How can she know, anyway, whether one universe is ultimately better than another? And what if the continual shifting causes her to lose what is most important to her, just as she’s discovering what that is, and she can never find her way back?

A #LoveOzYA book that’s got genderqueer and genderfluid characters, how could I not read this! The plot of the book is fantastic. I loved the whole parallel universe thing and the multiple Ida’s were creepy as hell. I would have loved to learn more about the characters Damaris and Adrastos. I think I could happily read a whole book based on Damaris early experiences delving into parallel universes and time travel. I will be keeping my eyes out for more books by Alison Evans.


6603435Mr. Stuffins by Andrew Cosby & Johanna Stokes (Authors) & Axel Medellin Machain (Illustrator).

“My teddy bear’s a secret agent!” When a scientist succeeds in creating Artificial Intelligence, he discovers to his horror that the government plans on making it a weapon. on the run, he hides the program inside a mechanical toy bear. When an unsuspecting family buys the toy bear their little boy discovers a new best friend-a cute, cuddly toy bear who’s got all the moves of James Bond!  Meet Mr. Stuffins, the best battery-operated, fur-covered action hero ever! Chaos, fun, and mayhem ensue!

Oh my god this comic was awesome. Loved it. Have you ever seen the movie Small Soldiers? It came out in 1998. A young Kirsten Dunst was in it. If you haven’t seen it, I highly recommend you do. Anyway, I digress.
This story reminded me of Small Soldiers, but with a dash of Ted and the Terminator mixed in, then adapted for the graphic genre. You’re probably thinking WHAT! But trust me, it totally worked. I borrowed this from my local library and am now going to try and track down my own copy. I think Riley would love it just as much as I did when he’s a few years older and I can totally see myself re-reading it.

A teddy bear, an interactive kids toy that by a series of events ends up being powered by a secret government A.I. defence program. Cue ninja hijinks. Mr. Stuffins is a quick and humorous read. Lots of fun.

 

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Until next time, enjoy your shelves :-).

Demonic Pact: YA Review

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Demonic Pact
by Majanka Verstraete
Genre: YA Urban Fantasy
Publication: March 2016
Publisher: Booktrope Publishing
Source: Review copy from Author
Add to Goodreads
Rating: ♥ ♥ ♥ ♥

Sixteen-year-old Halfling Angel of Death Riley Scott is on a dangerous mission. To save her friend’s life, she must make a pact with the man who just tried to kill them both and break him out of the Celestial Prison, guarded by Angels of War—fearsome warriors who can squash her like a fly. If caught, she’ll be sentenced to eternity in that impenetrable prison. Riley will have to make deals with demons and her number one enemy, turn her back on her most loyal friends, and risk losing her family forever. Worst of all, her very existence is in the hands of her devious new allies.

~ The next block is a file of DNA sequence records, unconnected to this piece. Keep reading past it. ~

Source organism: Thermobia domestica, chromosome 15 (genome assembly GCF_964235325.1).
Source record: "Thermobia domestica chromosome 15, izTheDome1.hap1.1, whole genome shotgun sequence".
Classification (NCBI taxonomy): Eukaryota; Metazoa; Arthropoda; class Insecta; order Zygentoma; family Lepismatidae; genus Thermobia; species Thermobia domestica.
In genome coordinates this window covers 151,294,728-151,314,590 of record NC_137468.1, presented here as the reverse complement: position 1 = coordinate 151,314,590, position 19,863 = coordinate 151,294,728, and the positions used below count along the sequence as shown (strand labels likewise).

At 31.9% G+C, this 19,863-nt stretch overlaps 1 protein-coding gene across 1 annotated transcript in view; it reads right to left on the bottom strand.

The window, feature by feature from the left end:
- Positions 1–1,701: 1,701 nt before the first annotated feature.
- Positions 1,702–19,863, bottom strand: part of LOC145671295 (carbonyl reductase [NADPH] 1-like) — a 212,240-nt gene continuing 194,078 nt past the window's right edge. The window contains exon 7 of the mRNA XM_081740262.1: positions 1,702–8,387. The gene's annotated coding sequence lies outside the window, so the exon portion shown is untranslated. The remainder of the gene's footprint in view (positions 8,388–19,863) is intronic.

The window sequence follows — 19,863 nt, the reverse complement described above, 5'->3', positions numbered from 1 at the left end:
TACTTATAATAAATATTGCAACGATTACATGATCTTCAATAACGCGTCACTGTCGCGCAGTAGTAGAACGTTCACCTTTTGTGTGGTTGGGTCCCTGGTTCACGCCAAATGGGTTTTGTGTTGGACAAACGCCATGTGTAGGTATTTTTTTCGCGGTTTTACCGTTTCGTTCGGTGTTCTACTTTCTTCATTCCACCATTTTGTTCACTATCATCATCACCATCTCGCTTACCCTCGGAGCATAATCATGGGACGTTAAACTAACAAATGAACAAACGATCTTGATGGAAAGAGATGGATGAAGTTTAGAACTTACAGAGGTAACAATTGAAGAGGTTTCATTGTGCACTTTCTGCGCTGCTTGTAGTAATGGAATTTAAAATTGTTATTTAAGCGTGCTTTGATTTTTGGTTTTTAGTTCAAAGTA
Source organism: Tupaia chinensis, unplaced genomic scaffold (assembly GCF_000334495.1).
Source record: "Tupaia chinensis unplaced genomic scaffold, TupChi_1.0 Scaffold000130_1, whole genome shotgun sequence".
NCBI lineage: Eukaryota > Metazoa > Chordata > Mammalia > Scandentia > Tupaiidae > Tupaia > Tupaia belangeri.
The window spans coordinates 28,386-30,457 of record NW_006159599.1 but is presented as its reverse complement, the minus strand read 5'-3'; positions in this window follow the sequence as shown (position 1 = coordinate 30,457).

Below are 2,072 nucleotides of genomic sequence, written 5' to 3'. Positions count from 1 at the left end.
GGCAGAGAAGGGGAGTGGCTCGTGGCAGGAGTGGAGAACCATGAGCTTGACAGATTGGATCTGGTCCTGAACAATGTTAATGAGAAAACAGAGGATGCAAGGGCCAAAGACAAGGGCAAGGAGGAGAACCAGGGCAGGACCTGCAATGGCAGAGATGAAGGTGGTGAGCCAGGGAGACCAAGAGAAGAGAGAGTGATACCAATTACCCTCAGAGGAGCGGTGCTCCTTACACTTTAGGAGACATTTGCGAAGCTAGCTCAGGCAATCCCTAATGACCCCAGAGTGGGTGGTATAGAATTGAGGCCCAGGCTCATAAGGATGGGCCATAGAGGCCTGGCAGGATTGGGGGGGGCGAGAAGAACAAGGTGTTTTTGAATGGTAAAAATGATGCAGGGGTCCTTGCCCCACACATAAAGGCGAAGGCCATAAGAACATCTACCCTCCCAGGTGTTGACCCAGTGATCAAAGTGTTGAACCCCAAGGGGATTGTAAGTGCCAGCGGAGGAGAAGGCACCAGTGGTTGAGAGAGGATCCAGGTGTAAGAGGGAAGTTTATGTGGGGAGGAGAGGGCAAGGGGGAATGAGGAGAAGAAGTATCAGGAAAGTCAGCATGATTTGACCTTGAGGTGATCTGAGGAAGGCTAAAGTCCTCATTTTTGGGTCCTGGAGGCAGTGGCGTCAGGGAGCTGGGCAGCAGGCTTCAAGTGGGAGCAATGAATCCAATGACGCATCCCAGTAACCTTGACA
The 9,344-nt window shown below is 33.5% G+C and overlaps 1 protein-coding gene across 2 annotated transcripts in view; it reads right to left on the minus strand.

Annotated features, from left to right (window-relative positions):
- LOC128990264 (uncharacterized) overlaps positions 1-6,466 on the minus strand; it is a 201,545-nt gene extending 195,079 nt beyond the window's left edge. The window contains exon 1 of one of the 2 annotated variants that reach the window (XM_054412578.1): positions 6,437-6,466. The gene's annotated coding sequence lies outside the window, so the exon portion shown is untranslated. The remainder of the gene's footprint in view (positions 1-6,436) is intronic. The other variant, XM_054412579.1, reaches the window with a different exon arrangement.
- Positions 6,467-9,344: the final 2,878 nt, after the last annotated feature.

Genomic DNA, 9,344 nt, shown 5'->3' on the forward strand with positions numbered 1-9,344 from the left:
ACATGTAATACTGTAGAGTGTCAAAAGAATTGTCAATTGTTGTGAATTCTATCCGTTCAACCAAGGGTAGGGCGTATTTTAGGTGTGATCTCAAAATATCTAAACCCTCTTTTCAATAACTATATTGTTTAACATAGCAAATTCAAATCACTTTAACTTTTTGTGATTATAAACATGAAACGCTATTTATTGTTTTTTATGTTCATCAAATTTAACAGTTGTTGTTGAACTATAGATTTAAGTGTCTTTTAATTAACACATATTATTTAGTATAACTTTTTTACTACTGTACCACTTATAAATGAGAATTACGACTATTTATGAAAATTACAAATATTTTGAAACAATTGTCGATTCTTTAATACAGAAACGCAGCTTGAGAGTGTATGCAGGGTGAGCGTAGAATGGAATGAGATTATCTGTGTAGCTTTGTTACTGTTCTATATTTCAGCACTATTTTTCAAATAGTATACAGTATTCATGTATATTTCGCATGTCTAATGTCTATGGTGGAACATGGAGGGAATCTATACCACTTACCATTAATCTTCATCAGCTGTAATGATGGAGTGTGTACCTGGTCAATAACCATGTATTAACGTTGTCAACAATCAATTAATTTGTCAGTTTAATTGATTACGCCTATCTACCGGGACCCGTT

Prison breaks, murderous prophecies and catastrophic curses.

Angels, Witches and Demons, OH MY.

The Demonic Pact is the second book in The Angel of Death series, a YA urban fantasy/paranormal series following the life of Halfling Angel of Death, Riley Scott.

The 1st chapter gives a good sum up/refresher of the key points from the first book. The information is delivered quite well and doesn’t feel like an info dump, more like you’re having a conversation with Riley. It created a strong start to the book and got me amped up to continue on. I read the first book back in 2015, so I really appreciated the refresher. I actually think it might have been detailed enough that you could enjoy this book without reading the first one.

Riley Scott is an easily likeable character. She’s still only relatively new to the whole angels and demons are real thing. And she is still pissed off no one let on about her Angel of Death daddy (whose identity has yet to be revealed, maybe in book three?)

The supporting characters from the first book are back along with some intriguing new ones. The cursed Damien being a favourite for me. Here’s to seeing more of him in the next book *raises coffee cup in salute*.

The Council of Angels still seem to be out to get Riley, one member in particular. I disliked most of the Angels in the first book and this book has done nothing much to change that. The parts of this book I enjoyed the most didn’t involve the other angels, but rather Riley’s dealings with witches and demons.

Throughout the two books Riley is unreasonably hated on for being a halfling – Because you know it’s her fault and she can totally control the way she was born – I’m not sure if it was the author’s intention, but it totally feels like a representation of mixed race hate-ism and I love it for that. I think I just made up the word Hate-ism but I’m sticking to it.

The book finishes on a major cliffhanger. Ah Majanka why. Damn good ending though.

My Review of The Soul Thief

Majanka Links: Twitter | Website | Amazon | Goodreads